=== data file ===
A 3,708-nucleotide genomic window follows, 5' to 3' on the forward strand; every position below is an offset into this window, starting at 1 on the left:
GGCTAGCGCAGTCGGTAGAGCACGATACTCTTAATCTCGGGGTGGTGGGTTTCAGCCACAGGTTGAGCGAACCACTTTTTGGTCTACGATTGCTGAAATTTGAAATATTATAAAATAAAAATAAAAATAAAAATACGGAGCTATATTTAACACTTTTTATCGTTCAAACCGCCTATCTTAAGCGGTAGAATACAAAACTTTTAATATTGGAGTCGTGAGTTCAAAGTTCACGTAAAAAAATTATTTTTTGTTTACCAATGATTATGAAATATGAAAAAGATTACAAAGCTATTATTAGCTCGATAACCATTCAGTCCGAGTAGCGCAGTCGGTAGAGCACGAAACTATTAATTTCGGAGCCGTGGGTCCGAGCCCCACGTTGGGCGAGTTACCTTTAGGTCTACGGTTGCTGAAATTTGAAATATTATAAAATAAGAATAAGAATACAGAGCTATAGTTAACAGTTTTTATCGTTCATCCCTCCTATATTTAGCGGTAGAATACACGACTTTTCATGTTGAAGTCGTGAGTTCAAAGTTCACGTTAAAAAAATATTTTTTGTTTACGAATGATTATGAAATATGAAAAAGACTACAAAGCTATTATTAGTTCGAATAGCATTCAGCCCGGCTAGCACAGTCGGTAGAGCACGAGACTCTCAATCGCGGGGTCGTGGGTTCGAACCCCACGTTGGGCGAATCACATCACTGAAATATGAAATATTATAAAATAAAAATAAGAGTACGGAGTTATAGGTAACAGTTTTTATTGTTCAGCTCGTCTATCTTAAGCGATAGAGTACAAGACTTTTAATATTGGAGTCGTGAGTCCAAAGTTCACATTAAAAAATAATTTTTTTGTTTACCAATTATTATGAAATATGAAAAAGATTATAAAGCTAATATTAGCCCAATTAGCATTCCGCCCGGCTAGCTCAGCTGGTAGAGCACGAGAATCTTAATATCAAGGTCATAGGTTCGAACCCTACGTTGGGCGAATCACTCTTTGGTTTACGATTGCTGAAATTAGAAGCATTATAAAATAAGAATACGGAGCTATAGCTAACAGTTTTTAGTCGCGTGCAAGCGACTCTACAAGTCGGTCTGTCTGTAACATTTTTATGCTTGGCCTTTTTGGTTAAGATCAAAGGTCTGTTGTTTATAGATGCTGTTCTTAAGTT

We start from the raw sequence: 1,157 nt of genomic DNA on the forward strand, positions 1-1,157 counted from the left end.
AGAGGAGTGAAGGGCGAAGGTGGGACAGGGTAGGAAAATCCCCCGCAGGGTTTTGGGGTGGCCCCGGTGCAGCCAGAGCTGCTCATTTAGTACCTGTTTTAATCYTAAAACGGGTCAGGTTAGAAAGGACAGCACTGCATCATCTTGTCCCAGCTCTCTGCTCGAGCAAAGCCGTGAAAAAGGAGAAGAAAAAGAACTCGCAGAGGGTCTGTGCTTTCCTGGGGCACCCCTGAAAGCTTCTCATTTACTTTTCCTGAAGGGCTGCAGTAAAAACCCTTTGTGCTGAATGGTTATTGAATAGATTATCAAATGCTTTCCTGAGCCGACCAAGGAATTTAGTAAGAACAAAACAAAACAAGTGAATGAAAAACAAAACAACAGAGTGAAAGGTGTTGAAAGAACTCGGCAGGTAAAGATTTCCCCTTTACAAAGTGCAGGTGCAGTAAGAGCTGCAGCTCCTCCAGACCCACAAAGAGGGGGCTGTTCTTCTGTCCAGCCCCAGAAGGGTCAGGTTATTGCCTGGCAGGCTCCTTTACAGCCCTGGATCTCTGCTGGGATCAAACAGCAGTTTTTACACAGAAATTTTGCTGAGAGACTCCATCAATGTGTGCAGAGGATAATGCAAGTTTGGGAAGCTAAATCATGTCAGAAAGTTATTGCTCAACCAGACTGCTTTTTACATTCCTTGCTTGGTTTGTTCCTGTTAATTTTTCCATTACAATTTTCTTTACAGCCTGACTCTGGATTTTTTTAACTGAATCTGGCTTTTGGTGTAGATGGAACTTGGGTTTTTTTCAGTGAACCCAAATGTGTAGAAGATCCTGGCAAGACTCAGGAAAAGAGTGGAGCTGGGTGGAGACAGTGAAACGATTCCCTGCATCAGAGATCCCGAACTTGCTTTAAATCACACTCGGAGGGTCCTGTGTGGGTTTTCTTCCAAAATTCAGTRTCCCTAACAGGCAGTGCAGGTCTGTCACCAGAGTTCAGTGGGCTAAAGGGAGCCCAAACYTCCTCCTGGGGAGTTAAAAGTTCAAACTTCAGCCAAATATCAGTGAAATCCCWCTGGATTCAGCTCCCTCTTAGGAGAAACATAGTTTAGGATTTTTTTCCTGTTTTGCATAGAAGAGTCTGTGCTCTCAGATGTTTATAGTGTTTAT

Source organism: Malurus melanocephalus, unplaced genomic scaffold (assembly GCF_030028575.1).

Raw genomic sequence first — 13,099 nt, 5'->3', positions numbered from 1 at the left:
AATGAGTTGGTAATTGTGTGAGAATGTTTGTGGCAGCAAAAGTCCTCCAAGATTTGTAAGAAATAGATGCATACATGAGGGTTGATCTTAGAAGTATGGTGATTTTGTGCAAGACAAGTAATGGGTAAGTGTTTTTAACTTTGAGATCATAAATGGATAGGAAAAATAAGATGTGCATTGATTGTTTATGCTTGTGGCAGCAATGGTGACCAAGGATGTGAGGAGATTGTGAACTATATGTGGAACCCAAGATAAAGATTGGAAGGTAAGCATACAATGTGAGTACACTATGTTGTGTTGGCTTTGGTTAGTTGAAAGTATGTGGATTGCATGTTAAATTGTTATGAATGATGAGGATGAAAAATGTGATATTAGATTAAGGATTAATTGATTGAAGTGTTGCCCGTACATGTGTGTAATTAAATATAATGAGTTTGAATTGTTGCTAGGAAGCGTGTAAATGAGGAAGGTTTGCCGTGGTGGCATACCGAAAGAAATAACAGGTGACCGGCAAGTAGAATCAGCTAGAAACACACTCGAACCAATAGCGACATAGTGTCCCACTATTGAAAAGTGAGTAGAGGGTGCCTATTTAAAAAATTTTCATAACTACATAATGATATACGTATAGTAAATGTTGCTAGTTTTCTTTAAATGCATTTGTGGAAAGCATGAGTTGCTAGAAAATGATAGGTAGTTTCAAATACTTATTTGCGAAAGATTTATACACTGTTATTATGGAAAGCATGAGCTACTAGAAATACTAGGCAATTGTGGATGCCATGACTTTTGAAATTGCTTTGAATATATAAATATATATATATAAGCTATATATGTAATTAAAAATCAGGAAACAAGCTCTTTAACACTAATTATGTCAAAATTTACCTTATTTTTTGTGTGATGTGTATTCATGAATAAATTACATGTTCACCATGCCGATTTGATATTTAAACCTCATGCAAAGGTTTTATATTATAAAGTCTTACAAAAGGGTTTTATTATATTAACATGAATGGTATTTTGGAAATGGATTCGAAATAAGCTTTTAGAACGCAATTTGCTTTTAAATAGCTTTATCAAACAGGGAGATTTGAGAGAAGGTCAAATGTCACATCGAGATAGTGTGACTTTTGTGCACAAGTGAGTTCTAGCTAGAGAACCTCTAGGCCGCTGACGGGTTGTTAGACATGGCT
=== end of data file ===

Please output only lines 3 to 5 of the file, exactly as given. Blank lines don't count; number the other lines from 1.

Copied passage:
We start from the raw sequence: 1,157 nt of genomic DNA on the forward strand, positions 1-1,157 counted from the left end.
AGAGGAGTGAAGGGCGAAGGTGGGACAGGGTAGGAAAATCCCCCGCAGGGTTTTGGGGTGGCCCCGGTGCAGCCAGAGCTGCTCATTTAGTACCTGTTTTAATCYTAAAACGGGTCAGGTTAGAAAGGACAGCACTGCATCATCTTGTCCCAGCTCTCTGCTCGAGCAAAGCCGTGAAAAAGGAGAAGAAAAAGAACTCGCAGAGGGTCTGTGCTTTCCTGGGGCACCCCTGAAAGCTTCTCATTTACTTTTCCTGAAGGGCTGCAGTAAAAACCCTTTGTGCTGAATGGTTATTGAATAGATTATCAAATGCTTTCCTGAGCCGACCAAGGAATTTAGTAAGAACAAAACAAAACAAGTGAATGAAAAACAAAACAACAGAGTGAAAGGTGTTGAAAGAACTCGGCAGGTAAAGATTTCCCCTTTACAAAGTGCAGGTGCAGTAAGAGCTGCAGCTCCTCCAGACCCACAAAGAGGGGGCTGTTCTTCTGTCCAGCCCCAGAAGGGTCAGGTTATTGCCTGGCAGGCTCCTTTACAGCCCTGGATCTCTGCTGGGATCAAACAGCAGTTTTTACACAGAAATTTTGCTGAGAGACTCCATCAATGTGTGCAGAGGATAATGCAAGTTTGGGAAGCTAAATCATGTCAGAAAGTTATTGCTCAACCAGACTGCTTTTTACATTCCTTGCTTGGTTTGTTCCTGTTAATTTTTCCATTACAATTTTCTTTACAGCCTGACTCTGGATTTTTTTAACTGAATCTGGCTTTTGGTGTAGATGGAACTTGGGTTTTTTTCAGTGAACCCAAATGTGTAGAAGATCCTGGCAAGACTCAGGAAAAGAGTGGAGCTGGGTGGAGACAGTGAAACGATTCCCTGCATCAGAGATCCCGAACTTGCTTTAAATCACACTCGGAGGGTCCTGTGTGGGTTTTCTTCCAAAATTCAGTRTCCCTAACAGGCAGTGCAGGTCTGTCACCAGAGTTCAGTGGGCTAAAGGGAGCCCAAACYTCCTCCTGGGGAGTTAAAAGTTCAAACTTCAGCCAAATATCAGTGAAATCCCWCTGGATTCAGCTCCCTCTTAGGAGAAACATAGTTTAGGATTTTTTTCCTGTTTTGCATAGAAGAGTCTGTGCTCTCAGATGTTTATAGTGTTTAT

Source organism: Malurus melanocephalus, unplaced genomic scaffold (assembly GCF_030028575.1).